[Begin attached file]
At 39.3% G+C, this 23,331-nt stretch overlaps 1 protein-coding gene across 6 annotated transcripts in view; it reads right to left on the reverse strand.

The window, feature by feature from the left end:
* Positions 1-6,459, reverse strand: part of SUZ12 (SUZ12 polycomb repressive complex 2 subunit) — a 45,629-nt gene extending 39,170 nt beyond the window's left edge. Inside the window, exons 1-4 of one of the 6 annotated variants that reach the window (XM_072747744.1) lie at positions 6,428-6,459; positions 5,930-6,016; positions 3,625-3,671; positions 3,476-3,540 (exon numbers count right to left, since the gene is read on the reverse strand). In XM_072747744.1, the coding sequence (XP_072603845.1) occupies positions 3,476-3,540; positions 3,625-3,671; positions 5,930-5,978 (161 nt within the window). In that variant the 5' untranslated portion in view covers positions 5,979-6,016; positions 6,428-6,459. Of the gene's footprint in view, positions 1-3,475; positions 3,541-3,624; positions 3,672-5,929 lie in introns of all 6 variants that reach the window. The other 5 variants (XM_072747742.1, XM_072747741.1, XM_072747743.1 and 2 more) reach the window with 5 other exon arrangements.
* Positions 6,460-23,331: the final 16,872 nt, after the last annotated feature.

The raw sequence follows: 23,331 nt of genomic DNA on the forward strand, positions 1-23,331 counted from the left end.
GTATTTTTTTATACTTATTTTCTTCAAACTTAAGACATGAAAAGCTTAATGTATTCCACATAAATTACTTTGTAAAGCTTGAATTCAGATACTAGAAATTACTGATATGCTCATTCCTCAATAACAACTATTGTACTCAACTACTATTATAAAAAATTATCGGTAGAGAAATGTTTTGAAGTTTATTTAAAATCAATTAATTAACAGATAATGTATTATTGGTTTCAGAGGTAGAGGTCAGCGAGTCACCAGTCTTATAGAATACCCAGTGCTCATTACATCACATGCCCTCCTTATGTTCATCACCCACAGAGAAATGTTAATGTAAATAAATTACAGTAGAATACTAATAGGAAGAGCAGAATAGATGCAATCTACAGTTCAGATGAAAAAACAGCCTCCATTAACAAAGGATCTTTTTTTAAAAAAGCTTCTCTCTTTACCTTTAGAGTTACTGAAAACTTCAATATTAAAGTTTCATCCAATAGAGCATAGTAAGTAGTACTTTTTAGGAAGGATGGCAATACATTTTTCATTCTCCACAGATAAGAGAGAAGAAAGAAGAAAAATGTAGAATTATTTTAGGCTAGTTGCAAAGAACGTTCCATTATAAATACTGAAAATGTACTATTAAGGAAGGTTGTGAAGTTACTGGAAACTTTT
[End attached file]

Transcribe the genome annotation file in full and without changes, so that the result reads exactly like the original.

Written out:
At 39.3% G+C, this 23,331-nt stretch overlaps 1 protein-coding gene across 6 annotated transcripts in view; it reads right to left on the reverse strand.

The window, feature by feature from the left end:
* Positions 1-6,459, reverse strand: part of SUZ12 (SUZ12 polycomb repressive complex 2 subunit) — a 45,629-nt gene extending 39,170 nt beyond the window's left edge. Inside the window, exons 1-4 of one of the 6 annotated variants that reach the window (XM_072747744.1) lie at positions 6,428-6,459; positions 5,930-6,016; positions 3,625-3,671; positions 3,476-3,540 (exon numbers count right to left, since the gene is read on the reverse strand). In XM_072747744.1, the coding sequence (XP_072603845.1) occupies positions 3,476-3,540; positions 3,625-3,671; positions 5,930-5,978 (161 nt within the window). In that variant the 5' untranslated portion in view covers positions 5,979-6,016; positions 6,428-6,459. Of the gene's footprint in view, positions 1-3,475; positions 3,541-3,624; positions 3,672-5,929 lie in introns of all 6 variants that reach the window. The other 5 variants (XM_072747742.1, XM_072747741.1, XM_072747743.1 and 2 more) reach the window with 5 other exon arrangements.
* Positions 6,460-23,331: the final 16,872 nt, after the last annotated feature.

The raw sequence follows: 23,331 nt of genomic DNA on the forward strand, positions 1-23,331 counted from the left end.
GTATTTTTTTATACTTATTTTCTTCAAACTTAAGACATGAAAAGCTTAATGTATTCCACATAAATTACTTTGTAAAGCTTGAATTCAGATACTAGAAATTACTGATATGCTCATTCCTCAATAACAACTATTGTACTCAACTACTATTATAAAAAATTATCGGTAGAGAAATGTTTTGAAGTTTATTTAAAATCAATTAATTAACAGATAATGTATTATTGGTTTCAGAGGTAGAGGTCAGCGAGTCACCAGTCTTATAGAATACCCAGTGCTCATTACATCACATGCCCTCCTTATGTTCATCACCCACAGAGAAATGTTAATGTAAATAAATTACAGTAGAATACTAATAGGAAGAGCAGAATAGATGCAATCTACAGTTCAGATGAAAAAACAGCCTCCATTAACAAAGGATCTTTTTTTAAAAAAGCTTCTCTCTTTACCTTTAGAGTTACTGAAAACTTCAATATTAAAGTTTCATCCAATAGAGCATAGTAAGTAGTACTTTTTAGGAAGGATGGCAATACATTTTTCATTCTCCACAGATAAGAGAGAAGAAAGAAGAAAAATGTAGAATTATTTTAGGCTAGTTGCAAAGAACGTTCCATTATAAATACTGAAAATGTACTATTAAGGAAGGTTGTGAAGTTACTGGAAACTTTT